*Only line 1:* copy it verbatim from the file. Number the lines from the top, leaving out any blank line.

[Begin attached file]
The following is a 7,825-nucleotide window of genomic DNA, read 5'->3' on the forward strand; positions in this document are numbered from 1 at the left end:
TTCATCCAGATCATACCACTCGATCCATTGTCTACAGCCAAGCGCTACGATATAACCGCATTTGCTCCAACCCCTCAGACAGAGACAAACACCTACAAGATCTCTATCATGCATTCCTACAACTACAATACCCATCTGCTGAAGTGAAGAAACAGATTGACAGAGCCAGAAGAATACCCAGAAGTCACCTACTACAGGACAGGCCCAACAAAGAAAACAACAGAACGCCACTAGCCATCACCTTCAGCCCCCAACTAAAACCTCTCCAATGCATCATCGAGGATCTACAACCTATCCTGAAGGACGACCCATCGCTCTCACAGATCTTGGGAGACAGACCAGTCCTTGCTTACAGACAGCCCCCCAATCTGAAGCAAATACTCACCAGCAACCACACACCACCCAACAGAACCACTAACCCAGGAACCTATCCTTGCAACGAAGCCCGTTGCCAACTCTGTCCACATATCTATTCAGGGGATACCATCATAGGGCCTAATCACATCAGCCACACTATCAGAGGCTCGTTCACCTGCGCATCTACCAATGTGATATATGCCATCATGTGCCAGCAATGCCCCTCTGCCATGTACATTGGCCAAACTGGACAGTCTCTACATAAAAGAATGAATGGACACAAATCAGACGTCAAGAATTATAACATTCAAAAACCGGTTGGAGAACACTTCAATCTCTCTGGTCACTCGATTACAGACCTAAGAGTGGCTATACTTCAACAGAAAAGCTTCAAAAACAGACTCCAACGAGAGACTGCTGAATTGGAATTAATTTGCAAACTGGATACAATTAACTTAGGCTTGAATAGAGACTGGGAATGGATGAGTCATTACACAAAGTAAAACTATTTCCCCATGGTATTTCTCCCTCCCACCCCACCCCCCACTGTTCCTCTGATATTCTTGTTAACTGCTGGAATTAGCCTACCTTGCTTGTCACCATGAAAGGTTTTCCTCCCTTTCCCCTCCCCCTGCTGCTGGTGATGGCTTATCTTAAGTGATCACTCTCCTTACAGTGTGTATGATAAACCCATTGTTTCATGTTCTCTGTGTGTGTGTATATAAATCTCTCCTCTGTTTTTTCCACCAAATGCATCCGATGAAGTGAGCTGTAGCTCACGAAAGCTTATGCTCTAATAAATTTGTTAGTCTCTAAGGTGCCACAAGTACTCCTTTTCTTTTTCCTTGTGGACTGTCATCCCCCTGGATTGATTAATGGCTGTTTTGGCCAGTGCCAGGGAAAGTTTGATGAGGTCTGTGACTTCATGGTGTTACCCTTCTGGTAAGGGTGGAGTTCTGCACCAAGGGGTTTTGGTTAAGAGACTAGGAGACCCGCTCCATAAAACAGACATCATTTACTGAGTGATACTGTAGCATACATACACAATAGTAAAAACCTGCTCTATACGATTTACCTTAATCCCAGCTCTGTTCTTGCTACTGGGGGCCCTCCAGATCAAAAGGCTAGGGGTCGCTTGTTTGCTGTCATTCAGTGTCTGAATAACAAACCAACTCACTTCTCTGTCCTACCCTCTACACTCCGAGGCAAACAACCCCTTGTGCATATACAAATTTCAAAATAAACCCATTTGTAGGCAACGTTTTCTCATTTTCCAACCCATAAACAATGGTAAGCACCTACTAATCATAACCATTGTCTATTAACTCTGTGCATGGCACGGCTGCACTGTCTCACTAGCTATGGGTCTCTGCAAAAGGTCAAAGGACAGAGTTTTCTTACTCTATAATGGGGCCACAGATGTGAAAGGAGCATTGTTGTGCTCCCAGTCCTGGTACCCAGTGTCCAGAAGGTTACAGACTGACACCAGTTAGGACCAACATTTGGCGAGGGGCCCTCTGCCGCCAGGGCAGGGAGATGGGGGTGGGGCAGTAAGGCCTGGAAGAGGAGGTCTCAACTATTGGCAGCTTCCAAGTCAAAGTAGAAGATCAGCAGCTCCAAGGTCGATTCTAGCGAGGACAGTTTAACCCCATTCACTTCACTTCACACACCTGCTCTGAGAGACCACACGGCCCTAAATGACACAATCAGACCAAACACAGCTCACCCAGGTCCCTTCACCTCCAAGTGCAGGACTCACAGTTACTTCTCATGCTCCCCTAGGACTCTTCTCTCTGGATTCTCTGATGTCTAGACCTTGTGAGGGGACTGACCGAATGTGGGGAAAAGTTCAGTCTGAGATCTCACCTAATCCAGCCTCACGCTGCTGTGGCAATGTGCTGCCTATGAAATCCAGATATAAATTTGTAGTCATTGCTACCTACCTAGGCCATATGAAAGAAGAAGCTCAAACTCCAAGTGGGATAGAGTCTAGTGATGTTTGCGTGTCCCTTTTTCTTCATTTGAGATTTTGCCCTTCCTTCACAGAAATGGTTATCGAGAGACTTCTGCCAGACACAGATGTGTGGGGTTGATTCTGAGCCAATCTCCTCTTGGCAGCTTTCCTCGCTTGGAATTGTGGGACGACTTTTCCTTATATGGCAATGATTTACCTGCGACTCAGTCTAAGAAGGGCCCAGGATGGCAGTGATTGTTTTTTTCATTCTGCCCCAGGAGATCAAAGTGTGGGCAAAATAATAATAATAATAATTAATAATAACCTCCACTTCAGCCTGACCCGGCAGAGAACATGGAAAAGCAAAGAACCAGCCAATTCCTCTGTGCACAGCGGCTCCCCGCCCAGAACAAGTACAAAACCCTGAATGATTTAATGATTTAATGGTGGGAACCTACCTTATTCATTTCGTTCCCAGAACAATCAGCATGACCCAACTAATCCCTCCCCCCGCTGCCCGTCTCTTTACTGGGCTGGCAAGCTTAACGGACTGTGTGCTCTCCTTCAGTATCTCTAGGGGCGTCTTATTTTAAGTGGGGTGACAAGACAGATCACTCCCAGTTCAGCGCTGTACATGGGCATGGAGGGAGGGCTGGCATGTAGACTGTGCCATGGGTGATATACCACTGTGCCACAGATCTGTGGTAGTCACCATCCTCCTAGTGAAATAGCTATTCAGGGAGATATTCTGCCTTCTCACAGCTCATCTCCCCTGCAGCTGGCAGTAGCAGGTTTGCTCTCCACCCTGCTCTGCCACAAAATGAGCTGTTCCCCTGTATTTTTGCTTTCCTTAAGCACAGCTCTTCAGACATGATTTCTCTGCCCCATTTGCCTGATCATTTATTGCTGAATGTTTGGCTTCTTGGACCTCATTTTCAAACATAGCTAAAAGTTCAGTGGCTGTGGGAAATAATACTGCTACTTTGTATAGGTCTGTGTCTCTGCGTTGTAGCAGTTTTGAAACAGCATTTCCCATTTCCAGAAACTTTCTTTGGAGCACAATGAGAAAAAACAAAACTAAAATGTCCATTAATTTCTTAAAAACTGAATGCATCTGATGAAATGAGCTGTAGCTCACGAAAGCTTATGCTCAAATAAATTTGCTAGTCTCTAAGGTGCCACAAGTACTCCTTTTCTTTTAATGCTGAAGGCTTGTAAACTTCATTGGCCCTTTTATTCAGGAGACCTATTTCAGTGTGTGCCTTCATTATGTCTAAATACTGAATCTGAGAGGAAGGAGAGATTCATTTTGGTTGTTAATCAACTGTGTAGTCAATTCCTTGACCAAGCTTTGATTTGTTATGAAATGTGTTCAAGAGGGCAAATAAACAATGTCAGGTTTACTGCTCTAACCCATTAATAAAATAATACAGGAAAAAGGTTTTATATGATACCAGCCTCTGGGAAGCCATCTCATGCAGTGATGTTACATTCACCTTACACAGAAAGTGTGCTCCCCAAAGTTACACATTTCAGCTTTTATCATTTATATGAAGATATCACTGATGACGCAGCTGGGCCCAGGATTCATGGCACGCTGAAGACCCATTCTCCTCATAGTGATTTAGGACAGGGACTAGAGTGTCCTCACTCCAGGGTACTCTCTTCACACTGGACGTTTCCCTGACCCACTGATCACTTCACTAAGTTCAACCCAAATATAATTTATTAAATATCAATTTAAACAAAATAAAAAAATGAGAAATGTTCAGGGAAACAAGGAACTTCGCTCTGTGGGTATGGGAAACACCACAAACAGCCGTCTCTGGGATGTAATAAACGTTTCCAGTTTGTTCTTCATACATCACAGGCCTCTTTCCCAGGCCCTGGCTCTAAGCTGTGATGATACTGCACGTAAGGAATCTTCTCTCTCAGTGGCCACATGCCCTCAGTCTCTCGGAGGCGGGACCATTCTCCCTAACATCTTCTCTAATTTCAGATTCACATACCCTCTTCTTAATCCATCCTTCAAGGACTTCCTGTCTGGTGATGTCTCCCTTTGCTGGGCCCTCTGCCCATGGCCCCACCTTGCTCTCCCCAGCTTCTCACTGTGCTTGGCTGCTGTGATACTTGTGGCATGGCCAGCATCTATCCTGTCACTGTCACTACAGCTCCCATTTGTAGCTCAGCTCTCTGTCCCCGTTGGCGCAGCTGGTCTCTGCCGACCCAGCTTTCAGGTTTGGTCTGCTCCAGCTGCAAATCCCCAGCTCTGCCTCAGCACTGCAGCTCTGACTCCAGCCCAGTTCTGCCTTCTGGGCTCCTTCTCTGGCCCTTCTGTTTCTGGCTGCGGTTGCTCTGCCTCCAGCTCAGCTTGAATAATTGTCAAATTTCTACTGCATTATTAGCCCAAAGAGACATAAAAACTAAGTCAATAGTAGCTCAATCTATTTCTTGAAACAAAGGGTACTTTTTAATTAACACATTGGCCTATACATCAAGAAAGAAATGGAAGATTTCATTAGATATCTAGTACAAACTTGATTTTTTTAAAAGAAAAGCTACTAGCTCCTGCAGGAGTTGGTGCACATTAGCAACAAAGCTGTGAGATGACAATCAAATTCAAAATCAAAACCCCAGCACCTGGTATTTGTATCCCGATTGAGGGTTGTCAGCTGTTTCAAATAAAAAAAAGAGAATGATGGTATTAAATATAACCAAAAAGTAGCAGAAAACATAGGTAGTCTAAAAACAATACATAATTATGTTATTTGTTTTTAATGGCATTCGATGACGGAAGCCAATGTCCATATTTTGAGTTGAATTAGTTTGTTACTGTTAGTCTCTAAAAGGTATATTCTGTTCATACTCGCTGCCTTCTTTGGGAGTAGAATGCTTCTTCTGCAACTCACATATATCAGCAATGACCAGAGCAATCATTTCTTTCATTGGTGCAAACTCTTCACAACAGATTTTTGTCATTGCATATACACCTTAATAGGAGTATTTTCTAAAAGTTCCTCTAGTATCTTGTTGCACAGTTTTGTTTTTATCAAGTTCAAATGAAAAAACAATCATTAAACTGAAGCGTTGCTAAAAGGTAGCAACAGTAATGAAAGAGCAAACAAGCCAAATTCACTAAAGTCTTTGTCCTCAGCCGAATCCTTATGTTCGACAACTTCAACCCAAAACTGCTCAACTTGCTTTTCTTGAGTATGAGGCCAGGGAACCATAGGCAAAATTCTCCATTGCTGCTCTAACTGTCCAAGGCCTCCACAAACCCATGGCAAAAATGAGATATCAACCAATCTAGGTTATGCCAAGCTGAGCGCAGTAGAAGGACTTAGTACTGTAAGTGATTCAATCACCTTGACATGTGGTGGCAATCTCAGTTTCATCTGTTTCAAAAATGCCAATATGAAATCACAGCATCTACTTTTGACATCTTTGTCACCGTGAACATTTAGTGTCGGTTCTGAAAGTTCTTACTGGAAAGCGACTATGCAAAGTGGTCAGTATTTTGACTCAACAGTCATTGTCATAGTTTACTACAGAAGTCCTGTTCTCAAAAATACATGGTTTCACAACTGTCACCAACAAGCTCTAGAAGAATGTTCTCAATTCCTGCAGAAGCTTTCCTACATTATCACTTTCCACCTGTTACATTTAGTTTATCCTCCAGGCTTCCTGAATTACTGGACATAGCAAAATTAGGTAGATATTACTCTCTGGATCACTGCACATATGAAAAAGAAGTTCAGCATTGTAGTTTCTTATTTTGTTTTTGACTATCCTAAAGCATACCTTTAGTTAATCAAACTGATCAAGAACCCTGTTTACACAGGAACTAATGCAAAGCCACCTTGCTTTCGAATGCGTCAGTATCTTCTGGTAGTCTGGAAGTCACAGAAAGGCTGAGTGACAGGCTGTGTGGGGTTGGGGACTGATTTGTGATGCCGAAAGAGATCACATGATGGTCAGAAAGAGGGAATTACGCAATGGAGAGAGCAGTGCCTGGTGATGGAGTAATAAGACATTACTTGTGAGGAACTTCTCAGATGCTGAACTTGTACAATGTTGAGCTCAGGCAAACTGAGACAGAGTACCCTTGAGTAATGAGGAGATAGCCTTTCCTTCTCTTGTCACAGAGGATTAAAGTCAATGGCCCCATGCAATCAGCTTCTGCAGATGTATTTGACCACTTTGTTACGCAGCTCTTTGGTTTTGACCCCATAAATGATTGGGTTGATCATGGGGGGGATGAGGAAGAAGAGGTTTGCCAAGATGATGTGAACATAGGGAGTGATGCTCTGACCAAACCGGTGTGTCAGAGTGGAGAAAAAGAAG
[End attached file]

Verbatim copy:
The following is a 7,825-nucleotide window of genomic DNA, read 5'->3' on the forward strand; positions in this document are numbered from 1 at the left end: